The Montreal Protocol stimulates research and technological innovations that have made multiple contributions to delivering SDGs beyond those delivered directly by protecting the ozone layer. The Multilateral Fund for the Implementation of the Montreal Protocol ensures that all countries benefit from these new sustainable technologies.
The Montreal Protocol helps to achieve SDG9 aims that include to ‘upgrade infrastructure and retrofit industries to make them sustainable and greater adoption of clean and environmentally sound technologies and industrial processes’ (Target 9.4). The Protocol also contributes to Target 9.5, to ‘enhance scientific research, upgrade the technological capabilities of industrial sectors in all countries, in particular developing countries.’
When the countries of the world agreed the Montreal Protocol in 1987, they committed to protecting the stratospheric ozone layer in order to protect human health, food security, ecosystems and many aspects of the global economy. That commitment required all countries to reduce and eventually eliminate the use of ozone-depleting substances (ODSs). The successful reduction, and in most cases complete elimination of ODSs, is an unparalleled example of global environmental policy delivering the aims of SDG9 by fostering innovation and promoting inclusive and sustainable industrialization.
The phase-out of ODSs was only possible because of the rapid development and deployment of innovative products and technologies across many industrial sectors. The Protocol’s Technology and Economic Assessment Panel highlights how the ozone treaties stimulated research and development across sectors, leading to many new patents. This innovation was rapid, for example The Montreal Protocol and the Green Economy report refers to sixteen patents for substances or inventions to replace ODSs in the first three years after the Montreal Protocol was signed. As described under SDG10, SDG12 and SDG17, the Multilateral Fund for the Implementation of the Montreal Protocol plays a vital role in ensuring that innovative products and technologies are tested and deployed in developing countries.
Refrigeration and air-conditioning were major users of ODS products, notably chlorofluorocarbons (CFCs). Over the last three and a half decades, the complete phase-out of CFCs has demanded profound change in refrigeration and air-conditioning technologies. The progressive transition away from CFCs has driven the development of coolants and cooling systems that are not only safe for the ozone layer, but also safe for climate. The phase-out of ODS has also allowed the development of more energy-efficient cooling systems and stimulated the establishment of an innovative infrastructure for recovering and recycling refrigerants.
CFCs were not used only as refrigerants. Alternative that are safer for both the ozone layer and climate have replaced CFCs in the production of foams in construction and furnishings. Ozone-safe alternative have also replaced CFCs in aerosols. This includes medical inhalers used for asthma and other lung diseases, a change that demanded an investment of over US$2 billion by the pharmaceutical industry.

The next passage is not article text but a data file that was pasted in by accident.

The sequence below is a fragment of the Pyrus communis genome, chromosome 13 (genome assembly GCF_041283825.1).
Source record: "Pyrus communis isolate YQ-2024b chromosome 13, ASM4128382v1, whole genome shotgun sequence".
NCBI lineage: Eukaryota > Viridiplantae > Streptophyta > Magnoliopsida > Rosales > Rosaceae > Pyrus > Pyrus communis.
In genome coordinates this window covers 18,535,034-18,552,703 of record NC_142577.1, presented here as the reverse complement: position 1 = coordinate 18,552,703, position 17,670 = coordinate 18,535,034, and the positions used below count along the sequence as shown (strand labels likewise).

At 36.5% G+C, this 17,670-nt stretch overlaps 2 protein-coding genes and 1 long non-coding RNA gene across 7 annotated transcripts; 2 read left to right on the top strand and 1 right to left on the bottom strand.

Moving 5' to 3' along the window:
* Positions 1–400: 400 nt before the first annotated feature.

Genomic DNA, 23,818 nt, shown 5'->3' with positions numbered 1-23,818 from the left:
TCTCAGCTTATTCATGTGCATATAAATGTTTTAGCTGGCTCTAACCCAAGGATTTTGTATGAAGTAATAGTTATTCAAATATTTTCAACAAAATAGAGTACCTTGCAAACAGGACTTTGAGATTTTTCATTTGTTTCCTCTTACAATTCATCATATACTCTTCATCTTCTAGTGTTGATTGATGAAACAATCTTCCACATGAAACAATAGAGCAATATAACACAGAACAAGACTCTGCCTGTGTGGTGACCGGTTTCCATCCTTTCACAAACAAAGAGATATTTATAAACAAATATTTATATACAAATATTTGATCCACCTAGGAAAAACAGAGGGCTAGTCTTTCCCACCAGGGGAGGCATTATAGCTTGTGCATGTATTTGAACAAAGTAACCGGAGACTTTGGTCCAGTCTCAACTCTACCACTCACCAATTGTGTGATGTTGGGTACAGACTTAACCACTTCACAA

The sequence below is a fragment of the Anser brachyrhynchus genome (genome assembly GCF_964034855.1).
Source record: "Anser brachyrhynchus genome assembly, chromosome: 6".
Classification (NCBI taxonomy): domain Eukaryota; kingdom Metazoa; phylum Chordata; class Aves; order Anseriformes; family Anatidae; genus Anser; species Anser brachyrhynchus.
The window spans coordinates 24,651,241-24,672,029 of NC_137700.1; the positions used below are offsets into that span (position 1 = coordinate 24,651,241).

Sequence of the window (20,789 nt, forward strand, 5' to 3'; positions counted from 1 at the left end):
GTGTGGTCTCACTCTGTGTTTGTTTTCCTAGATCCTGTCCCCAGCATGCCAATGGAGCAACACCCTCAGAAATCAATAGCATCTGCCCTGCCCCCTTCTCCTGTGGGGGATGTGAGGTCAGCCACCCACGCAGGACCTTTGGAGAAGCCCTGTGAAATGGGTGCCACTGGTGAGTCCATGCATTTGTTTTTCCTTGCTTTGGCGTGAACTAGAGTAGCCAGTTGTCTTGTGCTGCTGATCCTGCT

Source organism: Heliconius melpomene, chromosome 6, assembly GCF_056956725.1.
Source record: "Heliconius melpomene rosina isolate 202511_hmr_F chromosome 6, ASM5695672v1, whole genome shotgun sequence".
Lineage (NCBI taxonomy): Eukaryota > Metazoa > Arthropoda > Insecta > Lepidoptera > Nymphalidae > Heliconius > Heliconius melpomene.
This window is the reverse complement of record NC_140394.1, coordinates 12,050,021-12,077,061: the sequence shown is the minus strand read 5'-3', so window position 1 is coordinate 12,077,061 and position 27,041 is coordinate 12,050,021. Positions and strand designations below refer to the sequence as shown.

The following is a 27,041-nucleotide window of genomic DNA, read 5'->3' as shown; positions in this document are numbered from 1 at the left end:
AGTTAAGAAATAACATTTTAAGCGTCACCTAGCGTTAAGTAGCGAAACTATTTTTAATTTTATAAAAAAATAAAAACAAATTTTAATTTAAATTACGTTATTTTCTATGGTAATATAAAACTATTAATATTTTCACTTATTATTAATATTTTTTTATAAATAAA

Halons are extremely potent ODSs that were used in large-scale commercial fire protection systems, for example in telecommunications, and computing facilities. Halons have been successfully phased-out from these uses without compromising the rapid development of infrastructure such as data and server centres required for the global expansion of information and communications technology (Target 9.C).
Methyl bromide is an ODS previously used for pest and disease control during crop production and storage. As well as being a threat to the ozone layer, methyl bromide is toxic to humans and other organisms. The phase-out of methyl bromide under the Montreal Protocol has stimulated the development of alternative chemical fumigants, but also led to innovative non-chemical approaches to pest and disease control. This has supported greater adoption of clean and environmentally sound technologies in agricultural production systems, not just in pest and disease control but also in fertilization and irrigation practices.
The Montreal Protocol has also enhanced scientific research in many disciplines (Target 9.5). The reports of the Protocol’s Science Assessment Panel highlight how the need to understand the basic processes of ozone depletion and the effects of ODS on climate has led to major advances in environmental physics and chemistry. The threat of increased UV radiation due to run-away ozone depletion has resulted in significant progress in biomedical, biological and ecological research, as highlighted by the reports of the Protocol’s Environmental Effects Assessment Panel. Our improved understanding of how UV radiation affects human health has stimulated innovation in sun-protection technologies, public health information, and mobile phone apps that allow individuals to monitor their personal sun exposure. Similarly, increased knowledge of UV effects on other organisms is now being applied in sustainable agriculture, and the development of systems using sunlight to produce clear drinking water. The threat of increased UV radiation also stimulated chemists to investigate how UV affects air quality and water quality, and even the durability of construction materials. By stimulating progress in research and innovation across these diverse scientific fields, the Montreal Protocol has contributed to many other SDGs described in other sections of this SDG website.